Hi Donna - your comment is not too old (no comment posted on this blog goes unnoticed - regardless of age).

I read your question as a general type of query about whether a frankincense infusion of this type might be beneficial for scalp because scalp issues can be many things.

Overall frankincense does help promote a healthy scalp ( some swear by it for hair growth). However - no 2 scalps are the same. It might be great for some and less successful for others, so my best recommendation would be to give it a try and see if it works for you. :)
Vera said…
Hi LisaLise)))) thank you very much for sharing great recipes))))
I was wondering, the black cumin seed oil can be heated???
Thank you in advance!
LisaLise said…
HI Vera,

Nigella seed oil has an inherently healthy amount of essential oil so I would personally refrain from heating the oil. That doesn't mean you can't give it a try though. It depends on what you were planning to do :)
Denise said…
Can Nigella Seed Oil be used (in small amount) to make soap - cold process?
LisaLise said…
Hi Denise - Great question! I've never tried this so I couldn't say, but I imagine doing a small trial batch would give you an idea of whether it works and what you think of it.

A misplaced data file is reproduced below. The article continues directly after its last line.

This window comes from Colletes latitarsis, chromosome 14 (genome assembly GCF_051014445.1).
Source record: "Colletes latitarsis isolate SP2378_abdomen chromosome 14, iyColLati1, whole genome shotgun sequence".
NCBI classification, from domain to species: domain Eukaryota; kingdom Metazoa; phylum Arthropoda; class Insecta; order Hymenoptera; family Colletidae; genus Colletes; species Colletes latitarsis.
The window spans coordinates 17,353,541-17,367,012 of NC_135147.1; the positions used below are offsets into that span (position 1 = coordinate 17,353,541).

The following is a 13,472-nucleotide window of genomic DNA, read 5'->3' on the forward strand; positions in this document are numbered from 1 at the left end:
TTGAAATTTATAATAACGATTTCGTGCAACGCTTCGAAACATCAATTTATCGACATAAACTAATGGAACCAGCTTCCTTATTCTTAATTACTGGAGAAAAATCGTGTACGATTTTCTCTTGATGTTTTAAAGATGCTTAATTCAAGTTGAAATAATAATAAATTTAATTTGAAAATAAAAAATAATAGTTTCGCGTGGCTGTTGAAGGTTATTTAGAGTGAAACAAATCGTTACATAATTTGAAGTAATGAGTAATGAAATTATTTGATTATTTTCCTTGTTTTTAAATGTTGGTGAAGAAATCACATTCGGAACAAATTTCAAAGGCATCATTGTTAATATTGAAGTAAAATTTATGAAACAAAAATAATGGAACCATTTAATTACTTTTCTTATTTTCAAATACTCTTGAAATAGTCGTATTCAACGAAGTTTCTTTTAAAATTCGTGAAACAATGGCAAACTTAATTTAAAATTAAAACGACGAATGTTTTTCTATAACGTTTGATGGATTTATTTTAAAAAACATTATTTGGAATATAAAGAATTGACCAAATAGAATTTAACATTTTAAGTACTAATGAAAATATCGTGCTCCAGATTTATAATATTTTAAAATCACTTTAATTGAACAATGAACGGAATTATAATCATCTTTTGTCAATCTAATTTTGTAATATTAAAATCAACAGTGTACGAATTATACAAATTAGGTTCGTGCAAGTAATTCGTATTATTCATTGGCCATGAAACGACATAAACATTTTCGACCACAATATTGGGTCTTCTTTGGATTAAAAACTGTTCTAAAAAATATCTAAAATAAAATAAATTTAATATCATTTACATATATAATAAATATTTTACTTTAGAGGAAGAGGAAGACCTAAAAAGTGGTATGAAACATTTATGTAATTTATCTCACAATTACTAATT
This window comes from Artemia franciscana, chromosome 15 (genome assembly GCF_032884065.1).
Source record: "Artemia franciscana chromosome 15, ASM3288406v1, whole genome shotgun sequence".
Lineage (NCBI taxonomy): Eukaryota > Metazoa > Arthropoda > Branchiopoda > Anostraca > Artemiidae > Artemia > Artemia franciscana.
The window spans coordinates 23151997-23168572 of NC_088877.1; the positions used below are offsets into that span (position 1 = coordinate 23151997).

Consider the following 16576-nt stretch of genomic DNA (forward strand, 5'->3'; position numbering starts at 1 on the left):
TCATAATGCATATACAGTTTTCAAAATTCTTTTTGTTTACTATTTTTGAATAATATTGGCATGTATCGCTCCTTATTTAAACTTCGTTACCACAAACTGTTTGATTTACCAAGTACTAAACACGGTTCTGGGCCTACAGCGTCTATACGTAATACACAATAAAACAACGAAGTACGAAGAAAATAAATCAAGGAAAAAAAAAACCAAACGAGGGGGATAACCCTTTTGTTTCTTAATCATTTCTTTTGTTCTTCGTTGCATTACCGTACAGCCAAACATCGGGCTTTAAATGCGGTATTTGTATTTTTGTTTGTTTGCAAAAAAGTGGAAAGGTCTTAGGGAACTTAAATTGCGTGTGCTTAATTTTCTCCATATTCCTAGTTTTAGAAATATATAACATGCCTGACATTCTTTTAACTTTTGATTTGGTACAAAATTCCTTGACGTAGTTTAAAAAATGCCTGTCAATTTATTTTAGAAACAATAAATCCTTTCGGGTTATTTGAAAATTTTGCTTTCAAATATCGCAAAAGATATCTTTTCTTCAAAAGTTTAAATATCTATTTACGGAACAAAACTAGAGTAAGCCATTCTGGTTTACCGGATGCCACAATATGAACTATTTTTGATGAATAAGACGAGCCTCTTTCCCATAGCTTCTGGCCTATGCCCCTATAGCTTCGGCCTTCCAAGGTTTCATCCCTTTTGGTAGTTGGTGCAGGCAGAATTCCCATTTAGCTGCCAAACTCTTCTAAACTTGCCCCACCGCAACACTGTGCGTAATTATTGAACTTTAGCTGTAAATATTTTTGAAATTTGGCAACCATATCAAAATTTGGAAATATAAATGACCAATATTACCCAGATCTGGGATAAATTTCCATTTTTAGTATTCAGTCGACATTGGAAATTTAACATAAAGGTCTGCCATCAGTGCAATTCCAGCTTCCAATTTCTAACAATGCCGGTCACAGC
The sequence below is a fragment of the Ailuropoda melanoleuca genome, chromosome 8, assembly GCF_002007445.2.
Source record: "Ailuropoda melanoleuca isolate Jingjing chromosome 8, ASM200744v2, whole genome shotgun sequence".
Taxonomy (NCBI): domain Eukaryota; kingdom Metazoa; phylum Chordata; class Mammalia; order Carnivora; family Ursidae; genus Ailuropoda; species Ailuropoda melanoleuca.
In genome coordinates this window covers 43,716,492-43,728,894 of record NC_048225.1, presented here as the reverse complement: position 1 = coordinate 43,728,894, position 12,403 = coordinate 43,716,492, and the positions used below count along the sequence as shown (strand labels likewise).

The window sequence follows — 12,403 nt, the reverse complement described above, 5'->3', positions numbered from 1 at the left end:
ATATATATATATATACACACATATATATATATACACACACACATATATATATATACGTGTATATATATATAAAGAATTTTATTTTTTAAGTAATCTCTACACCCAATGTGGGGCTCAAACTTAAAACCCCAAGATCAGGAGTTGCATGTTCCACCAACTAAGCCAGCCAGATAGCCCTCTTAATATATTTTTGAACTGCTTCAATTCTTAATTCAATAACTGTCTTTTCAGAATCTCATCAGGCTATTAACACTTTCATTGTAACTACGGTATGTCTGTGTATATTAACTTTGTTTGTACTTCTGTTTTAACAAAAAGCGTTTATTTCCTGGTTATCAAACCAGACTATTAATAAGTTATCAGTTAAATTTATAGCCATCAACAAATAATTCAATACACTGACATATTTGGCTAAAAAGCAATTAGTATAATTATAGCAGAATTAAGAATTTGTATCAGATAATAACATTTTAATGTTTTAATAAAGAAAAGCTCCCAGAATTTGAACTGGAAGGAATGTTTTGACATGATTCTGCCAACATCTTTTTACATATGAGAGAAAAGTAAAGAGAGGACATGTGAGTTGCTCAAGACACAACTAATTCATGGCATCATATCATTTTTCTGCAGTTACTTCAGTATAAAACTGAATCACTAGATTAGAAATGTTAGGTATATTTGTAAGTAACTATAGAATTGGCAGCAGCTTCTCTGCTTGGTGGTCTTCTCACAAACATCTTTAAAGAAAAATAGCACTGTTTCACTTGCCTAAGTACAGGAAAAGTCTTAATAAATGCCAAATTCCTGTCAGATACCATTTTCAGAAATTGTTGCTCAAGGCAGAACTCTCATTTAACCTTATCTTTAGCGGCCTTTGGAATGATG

Unknown said…
How much of this do you use in combination with the other oils?
LisaLise said…
Hi Unknown — It depends on what you are making and the effect/result you are after. I imagine it would be equally great in a balm, face serum or even in the oil phase of an emulsion.
Am said…
HI Lisalise,

Does heating black seed oil at the recommended temperature harm its beneficial properties? Would the infusion be as potent if you just left it to infuse for a weeks?


LisaLise said…
Hi Am - great question! My answer is unfortunately a whole lot of 'it depends'. The temp and time is going to have an influence with heating, but some properties are more easily 'captured' using heat. How about trying a side by side test using both methods and seeing what you like the best? If you are so inclined, it is possible to order lab tests on ingredients for chemical breakdown but you have to be willing to use a bit of money to find out. :)
niecie2k said…
I wonder if its possible to do this with water creating a hydrosol of sorts? I wonder if water would have to be any special type or because it will be boiled it wouldn't matter. I'm going to try it.
LisaLise said…
Hi Niecie2k - I knw frankincense hydrosol exists but am not sure if it is made using the resin. I guess you'd have to try it and see how it works. :)
niecie2k said…
I tried it and its amaaaaaaazing! I ground the tears and then boiled 3 oz in 40 oz of water. I let it sit for about an hour & then drained it. Most of it had dissolved anyway. All I can say is WOW. I am in love with my new Frankincense water!
Digby said…